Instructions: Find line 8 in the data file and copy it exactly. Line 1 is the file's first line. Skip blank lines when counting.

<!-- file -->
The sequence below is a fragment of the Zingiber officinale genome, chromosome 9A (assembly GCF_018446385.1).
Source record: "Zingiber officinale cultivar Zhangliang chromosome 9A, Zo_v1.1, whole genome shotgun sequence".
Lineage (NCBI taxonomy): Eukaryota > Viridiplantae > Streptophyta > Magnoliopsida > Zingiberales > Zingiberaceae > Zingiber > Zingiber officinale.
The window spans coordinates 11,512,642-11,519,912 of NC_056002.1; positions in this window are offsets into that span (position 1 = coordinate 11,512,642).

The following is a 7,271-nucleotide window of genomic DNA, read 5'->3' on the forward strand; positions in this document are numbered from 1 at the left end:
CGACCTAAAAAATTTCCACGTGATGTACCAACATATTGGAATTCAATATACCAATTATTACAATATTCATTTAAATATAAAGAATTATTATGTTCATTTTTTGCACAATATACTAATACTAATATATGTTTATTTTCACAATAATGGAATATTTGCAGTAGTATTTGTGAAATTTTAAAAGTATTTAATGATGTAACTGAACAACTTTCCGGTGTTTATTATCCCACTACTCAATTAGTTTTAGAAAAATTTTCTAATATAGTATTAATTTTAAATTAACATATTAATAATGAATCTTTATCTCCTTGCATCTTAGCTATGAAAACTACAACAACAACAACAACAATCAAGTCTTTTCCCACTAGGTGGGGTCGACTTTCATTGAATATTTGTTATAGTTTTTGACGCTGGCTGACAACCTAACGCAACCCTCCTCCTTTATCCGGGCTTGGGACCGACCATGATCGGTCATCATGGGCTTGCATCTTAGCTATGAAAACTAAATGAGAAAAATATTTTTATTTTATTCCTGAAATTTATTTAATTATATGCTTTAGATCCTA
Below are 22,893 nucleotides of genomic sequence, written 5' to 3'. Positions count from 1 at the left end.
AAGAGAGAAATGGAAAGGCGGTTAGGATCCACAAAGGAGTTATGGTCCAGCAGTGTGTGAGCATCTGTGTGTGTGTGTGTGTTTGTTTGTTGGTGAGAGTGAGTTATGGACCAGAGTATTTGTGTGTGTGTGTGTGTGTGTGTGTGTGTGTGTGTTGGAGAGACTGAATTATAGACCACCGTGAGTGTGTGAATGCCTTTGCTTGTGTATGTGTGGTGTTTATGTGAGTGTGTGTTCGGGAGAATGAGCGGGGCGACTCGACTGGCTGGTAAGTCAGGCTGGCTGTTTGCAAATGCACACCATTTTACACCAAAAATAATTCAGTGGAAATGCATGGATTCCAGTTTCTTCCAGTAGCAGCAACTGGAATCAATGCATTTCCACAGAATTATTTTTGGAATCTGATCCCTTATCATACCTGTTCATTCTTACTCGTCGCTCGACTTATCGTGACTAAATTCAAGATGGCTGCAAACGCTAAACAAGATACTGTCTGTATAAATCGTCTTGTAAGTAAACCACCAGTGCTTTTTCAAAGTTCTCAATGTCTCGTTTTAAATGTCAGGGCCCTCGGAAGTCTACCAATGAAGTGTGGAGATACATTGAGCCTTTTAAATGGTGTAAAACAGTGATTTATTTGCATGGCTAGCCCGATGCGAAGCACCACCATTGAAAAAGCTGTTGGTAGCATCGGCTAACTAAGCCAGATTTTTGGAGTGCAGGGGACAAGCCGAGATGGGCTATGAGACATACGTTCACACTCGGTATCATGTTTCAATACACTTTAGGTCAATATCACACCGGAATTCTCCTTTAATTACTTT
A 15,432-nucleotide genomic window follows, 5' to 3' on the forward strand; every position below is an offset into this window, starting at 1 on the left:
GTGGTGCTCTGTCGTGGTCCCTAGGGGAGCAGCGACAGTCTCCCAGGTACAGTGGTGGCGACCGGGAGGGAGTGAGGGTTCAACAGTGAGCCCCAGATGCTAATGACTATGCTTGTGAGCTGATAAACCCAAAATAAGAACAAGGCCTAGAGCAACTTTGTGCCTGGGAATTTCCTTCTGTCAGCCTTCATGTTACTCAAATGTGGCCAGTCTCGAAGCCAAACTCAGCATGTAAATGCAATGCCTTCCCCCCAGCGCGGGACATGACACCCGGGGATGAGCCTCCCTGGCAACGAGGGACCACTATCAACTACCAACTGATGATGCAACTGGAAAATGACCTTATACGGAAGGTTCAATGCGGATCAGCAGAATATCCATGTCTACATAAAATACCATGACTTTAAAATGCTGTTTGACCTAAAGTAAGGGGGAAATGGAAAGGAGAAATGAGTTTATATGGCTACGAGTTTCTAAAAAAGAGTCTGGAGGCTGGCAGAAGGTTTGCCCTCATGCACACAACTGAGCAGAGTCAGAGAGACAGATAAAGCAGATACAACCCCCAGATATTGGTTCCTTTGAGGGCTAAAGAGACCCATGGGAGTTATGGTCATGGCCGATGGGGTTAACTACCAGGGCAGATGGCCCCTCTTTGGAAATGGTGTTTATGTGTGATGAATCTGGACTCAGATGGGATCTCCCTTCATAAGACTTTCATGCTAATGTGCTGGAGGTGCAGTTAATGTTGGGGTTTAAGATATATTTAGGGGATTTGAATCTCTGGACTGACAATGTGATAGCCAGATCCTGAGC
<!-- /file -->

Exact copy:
AAGAGAGAAATGGAAAGGCGGTTAGGATCCACAAAGGAGTTATGGTCCAGCAGTGTGTGAGCATCTGTGTGTGTGTGTGTGTTTGTTTGTTGGTGAGAGTGAGTTATGGACCAGAGTATTTGTGTGTGTGTGTGTGTGTGTGTGTGTGTGTGTGTTGGAGAGACTGAATTATAGACCACCGTGAGTGTGTGAATGCCTTTGCTTGTGTATGTGTGGTGTTTATGTGAGTGTGTGTTCGGGAGAATGAGCGGGGCGACTCGACTGGCTGGTAAGTCAGGCTGGCTGTTTGCAAATGCACACCATTTTACACCAAAAATAATTCAGTGGAAATGCATGGATTCCAGTTTCTTCCAGTAGCAGCAACTGGAATCAATGCATTTCCACAGAATTATTTTTGGAATCTGATCCCTTATCATACCTGTTCATTCTTACTCGTCGCTCGACTTATCGTGACTAAATTCAAGATGGCTGCAAACGCTAAACAAGATACTGTCTGTATAAATCGTCTTGTAAGTAAACCACCAGTGCTTTTTCAAAGTTCTCAATGTCTCGTTTTAAATGTCAGGGCCCTCGGAAGTCTACCAATGAAGTGTGGAGATACATTGAGCCTTTTAAATGGTGTAAAACAGTGATTTATTTGCATGGCTAGCCCGATGCGAAGCACCACCATTGAAAAAGCTGTTGGTAGCATCGGCTAACTAAGCCAGATTTTTGGAGTGCAGGGGACAAGCCGAGATGGGCTATGAGACATACGTTCACACTCGGTATCATGTTTCAATACACTTTAGGTCAATATCACACCGGAATTCTCCTTTAATTACTTT